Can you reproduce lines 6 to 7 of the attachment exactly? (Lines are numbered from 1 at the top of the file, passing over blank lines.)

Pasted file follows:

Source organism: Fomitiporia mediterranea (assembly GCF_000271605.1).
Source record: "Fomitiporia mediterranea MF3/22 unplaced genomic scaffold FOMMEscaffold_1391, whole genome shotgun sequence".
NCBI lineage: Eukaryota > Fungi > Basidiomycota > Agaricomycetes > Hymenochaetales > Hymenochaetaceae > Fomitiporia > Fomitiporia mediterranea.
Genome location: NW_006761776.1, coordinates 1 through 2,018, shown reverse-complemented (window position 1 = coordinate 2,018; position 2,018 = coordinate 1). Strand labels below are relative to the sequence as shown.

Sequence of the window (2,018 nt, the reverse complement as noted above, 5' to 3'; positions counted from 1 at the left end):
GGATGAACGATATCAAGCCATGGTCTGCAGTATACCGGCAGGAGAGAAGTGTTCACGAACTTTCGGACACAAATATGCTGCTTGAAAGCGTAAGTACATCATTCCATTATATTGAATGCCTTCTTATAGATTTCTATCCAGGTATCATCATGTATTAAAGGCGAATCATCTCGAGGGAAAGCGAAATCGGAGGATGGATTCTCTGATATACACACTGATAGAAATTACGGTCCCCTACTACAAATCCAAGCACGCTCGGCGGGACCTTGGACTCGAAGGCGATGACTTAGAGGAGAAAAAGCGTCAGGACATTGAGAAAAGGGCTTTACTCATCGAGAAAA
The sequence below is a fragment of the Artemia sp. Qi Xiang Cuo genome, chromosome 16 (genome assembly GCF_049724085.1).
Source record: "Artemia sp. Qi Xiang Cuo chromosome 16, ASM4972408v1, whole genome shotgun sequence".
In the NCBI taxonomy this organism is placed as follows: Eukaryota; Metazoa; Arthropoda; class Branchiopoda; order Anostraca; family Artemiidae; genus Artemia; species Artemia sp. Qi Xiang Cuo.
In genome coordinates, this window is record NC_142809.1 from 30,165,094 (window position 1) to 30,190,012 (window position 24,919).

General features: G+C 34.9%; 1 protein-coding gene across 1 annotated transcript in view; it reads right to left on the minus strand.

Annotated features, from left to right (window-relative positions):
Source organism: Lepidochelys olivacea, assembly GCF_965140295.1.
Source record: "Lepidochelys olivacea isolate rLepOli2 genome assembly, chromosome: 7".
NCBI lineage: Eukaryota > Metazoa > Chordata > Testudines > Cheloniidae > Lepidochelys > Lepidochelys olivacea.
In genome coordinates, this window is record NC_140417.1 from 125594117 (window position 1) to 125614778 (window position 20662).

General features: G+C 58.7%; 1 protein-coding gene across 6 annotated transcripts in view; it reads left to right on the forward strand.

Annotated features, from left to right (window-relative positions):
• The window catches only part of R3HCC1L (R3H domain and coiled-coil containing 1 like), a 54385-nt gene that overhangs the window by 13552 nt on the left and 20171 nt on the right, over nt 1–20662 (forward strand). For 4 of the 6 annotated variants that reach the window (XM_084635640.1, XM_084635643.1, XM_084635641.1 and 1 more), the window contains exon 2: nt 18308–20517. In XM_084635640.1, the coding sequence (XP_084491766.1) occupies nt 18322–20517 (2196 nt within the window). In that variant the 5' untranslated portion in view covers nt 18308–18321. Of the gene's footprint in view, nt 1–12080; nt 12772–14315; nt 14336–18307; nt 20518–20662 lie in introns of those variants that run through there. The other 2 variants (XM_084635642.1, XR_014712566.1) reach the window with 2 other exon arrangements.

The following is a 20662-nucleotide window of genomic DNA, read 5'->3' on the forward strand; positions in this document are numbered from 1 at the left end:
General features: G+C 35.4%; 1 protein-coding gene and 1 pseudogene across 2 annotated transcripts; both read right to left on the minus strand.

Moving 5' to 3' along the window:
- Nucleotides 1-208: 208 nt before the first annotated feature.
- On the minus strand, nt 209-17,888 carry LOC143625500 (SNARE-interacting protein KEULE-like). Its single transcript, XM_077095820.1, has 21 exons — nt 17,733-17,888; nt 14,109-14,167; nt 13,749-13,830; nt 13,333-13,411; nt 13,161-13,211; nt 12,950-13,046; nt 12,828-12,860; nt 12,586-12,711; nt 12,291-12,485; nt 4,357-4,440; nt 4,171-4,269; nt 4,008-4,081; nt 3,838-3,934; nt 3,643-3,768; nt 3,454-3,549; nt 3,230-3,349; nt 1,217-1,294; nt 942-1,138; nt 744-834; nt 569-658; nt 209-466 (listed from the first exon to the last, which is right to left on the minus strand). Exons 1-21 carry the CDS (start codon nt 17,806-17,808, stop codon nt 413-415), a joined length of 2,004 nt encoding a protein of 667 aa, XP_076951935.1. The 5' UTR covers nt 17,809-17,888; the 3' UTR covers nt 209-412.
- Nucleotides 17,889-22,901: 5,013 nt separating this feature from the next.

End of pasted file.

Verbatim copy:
GGATGAACGATATCAAGCCATGGTCTGCAGTATACCGGCAGGAGAGAAGTGTTCACGAACTTTCGGACACAAATATGCTGCTTGAAAGCGTAAGTACATCATTCCATTATATTGAATGCCTTCTTATAGATTTCTATCCAGGTATCATCATGTATTAAAGGCGAATCATCTCGAGGGAAAGCGAAATCGGAGGATGGATTCTCTGATATACACACTGATAGAAATTACGGTCCCCTACTACAAATCCAAGCACGCTCGGCGGGACCTTGGACTCGAAGGCGATGACTTAGAGGAGAAAAAGCGTCAGGACATTGAGAAAAGGGCTTTACTCATCGAGAAAA
The sequence below is a fragment of the Artemia sp. Qi Xiang Cuo genome, chromosome 16 (genome assembly GCF_049724085.1).